At the recent Pre-Lenten clergy retreat, we discussed the upcoming Theological Council, and a priest asked me very simply, “Bishop, what’s at stake for you in this Council?” I believe that many things are at stake, but one thing seems to me to be the very heart of it: Many people hear us say that Christian faith is about love and unity. But it is not always what they see. When we are in tension or disagreement, the face we too often show the world is one of disdain for each other. We do make false judgments. We do hold tightly to uncharitable thoughts. We do show prejudice and contempt toward those who differ from us. In the 1st century A.D., Clement of Rome wrote his own First Letter to the Corinthians, saying love for one another, “does not provoke schisms or form cliques, but always acts in harmony with others.”
    So, if we proclaim something but cannot do it, the world will, at best, be disappointed and see us as hypocrites. But, at worst, our actions will make them question the truth and power of the gospel. —The gospel is at stake. — Simply put, we are called to be living witnesses to the truth of the Gospel, in and out of Church, in thought, word, and deed.

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  6. Anonymous5:20 PM

    continued:

    The announcement of this Theological Council has inspired many fascinating conversations from which I have learned a great deal. Many people who are not included in the Council have asked to attend. In order to facilitate the most authentic conversation we can, we must create a safe environment, which means limiting who can come. I thank you in advance for understanding and respecting these limitations.
    Our expectation is that, following the Council, a similar format will be offered in congregations in order to begin a more open and authentic dialogue and deepen relationships in Christ throughout the diocese. So, I ask that each of you reflect on who you are for each other and for this world. How have you participated in things that separate and destroy? What can you change within yourself that makes the way of Christ more visible? In the meantime, I ask your prayers that this new beginning will not just be fruitful, but that it will be energizing for all of us, no matter where we stand on the issues.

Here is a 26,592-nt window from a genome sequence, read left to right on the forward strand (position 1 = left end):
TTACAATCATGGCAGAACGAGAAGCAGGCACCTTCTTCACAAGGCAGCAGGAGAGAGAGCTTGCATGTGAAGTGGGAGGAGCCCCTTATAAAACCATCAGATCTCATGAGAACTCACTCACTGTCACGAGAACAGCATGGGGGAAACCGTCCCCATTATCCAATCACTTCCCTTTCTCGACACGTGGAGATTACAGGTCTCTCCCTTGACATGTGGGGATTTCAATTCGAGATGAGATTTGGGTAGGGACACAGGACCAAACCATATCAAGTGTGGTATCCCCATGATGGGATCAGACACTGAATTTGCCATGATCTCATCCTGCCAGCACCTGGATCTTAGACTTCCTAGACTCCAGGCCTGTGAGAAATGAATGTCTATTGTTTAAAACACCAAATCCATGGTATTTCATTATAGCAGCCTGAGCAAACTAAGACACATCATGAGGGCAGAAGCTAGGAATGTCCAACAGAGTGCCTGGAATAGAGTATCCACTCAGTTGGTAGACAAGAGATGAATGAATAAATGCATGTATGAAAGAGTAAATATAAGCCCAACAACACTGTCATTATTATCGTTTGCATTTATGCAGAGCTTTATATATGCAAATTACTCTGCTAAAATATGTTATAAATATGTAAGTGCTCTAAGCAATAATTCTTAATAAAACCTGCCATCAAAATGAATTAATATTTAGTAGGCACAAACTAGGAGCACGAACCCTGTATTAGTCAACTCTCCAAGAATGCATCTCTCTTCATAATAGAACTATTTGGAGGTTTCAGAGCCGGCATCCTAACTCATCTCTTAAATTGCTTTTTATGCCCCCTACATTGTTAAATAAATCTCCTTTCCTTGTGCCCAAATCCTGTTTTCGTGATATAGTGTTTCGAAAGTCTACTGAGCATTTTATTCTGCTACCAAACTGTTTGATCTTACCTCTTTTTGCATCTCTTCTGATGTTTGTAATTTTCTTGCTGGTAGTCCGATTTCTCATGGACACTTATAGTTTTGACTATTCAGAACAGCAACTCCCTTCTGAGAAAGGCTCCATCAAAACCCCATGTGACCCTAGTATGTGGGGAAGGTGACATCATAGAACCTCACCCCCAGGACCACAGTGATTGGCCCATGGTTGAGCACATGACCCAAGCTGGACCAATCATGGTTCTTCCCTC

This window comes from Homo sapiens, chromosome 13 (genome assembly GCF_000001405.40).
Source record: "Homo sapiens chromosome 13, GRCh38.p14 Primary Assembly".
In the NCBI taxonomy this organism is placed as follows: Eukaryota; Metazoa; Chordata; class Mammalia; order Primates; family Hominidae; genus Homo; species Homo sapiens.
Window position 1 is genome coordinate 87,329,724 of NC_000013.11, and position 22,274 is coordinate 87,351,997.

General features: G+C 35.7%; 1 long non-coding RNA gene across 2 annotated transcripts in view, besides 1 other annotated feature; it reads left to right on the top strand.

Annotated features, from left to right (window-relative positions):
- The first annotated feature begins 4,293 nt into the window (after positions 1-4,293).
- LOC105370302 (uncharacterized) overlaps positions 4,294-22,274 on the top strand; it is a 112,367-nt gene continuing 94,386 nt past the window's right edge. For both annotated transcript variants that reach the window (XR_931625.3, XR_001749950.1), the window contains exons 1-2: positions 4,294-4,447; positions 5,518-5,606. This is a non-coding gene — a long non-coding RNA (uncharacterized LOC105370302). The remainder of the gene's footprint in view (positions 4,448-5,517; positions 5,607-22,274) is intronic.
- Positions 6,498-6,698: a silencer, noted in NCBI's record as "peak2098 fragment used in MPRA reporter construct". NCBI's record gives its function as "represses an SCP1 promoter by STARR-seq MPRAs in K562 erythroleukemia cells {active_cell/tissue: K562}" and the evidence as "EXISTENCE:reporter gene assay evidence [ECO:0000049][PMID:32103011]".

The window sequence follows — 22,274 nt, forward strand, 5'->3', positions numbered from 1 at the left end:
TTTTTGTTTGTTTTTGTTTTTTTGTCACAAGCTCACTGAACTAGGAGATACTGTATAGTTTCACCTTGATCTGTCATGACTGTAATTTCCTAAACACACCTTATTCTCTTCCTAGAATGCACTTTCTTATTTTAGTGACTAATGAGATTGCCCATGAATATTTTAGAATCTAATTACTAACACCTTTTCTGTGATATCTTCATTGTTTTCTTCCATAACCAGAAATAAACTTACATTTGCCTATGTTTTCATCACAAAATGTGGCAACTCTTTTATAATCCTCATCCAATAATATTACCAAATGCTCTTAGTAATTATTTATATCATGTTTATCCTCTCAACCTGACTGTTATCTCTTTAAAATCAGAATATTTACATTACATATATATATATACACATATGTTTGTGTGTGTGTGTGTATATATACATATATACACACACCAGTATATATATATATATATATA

May God bless and keep you and yours in this holy season, and may our celebration of the resurrection at Easter fill us with all joy and peace in believing through the power of the Holy Spirit.
    Your brother in Christ,

    Child of God and servant of the Lord Jesus


    (Well, at least I can say I didn't elect him. . .)

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  7. Anonymous5:46 PM

    (missing middle portion (kind of like the context of the Mark passage. . . )

    The Council I’ve called will help us to articulate as clearly as possible scriptural standards for how we are in relationship with each other. We will then engage them on a difficult topic: same-gender relationships. Decisions on blessing such relationships are on the horizon for the Episcopal Church’s General Convention at Indianapolis in 2012. If we are to meet the challenge that those decisions will place before us with grace, unity and flexibility, we need to know who we are, and to love each other more deeply. The 1st Theological Council will begin our conversation about standards for Christian community. It will engage those standards as we begin to explore what is at stake for each of us—personally— as we continue to encounter challenging issues in the larger Church around gender and sexuality. We will conclude the Council by discussing how we can live up to Christ’s standards without asking each other to sacrifice our deeply held convictions. We will discuss how we can bring what we learn back into our churches throughout the diocese.

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  8. ToilNotSpin1:00 AM

    UP what in the world is this about? Is Anonymous a priest? Is he/she claiming that priests all over South Carolina have been asked to read this today, in the pulpit? And what does Anonymous mean about the "missing version"?

    Is this what we are all going to hear in church? Surely something this long and involved needs a little explanation by the person posting.

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  9. ToilNotSpin1:02 AM

    UP what in the world is this about? Is Anonymous a priest? Is he/she claiming that priests all over South Carolina have been asked to read this today, in the pulpit? And what does Anonymous mean about the "missing version"?

    Is this what we are all going to hear in church? Surely something this long and involved needs a little explanation by the person posting.

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  10. Toil Not,

    Anon ran out of room in the comment box to post the entire missive and appears to have corrected by giving us the missing middle in the third post.

    Yes, Anon appears to be of the clergy, and will not read this at church today. Verification of their report should come this morning.

    At our church, these things usually get placed in the back for people to pick up and read for themselves if they so desire.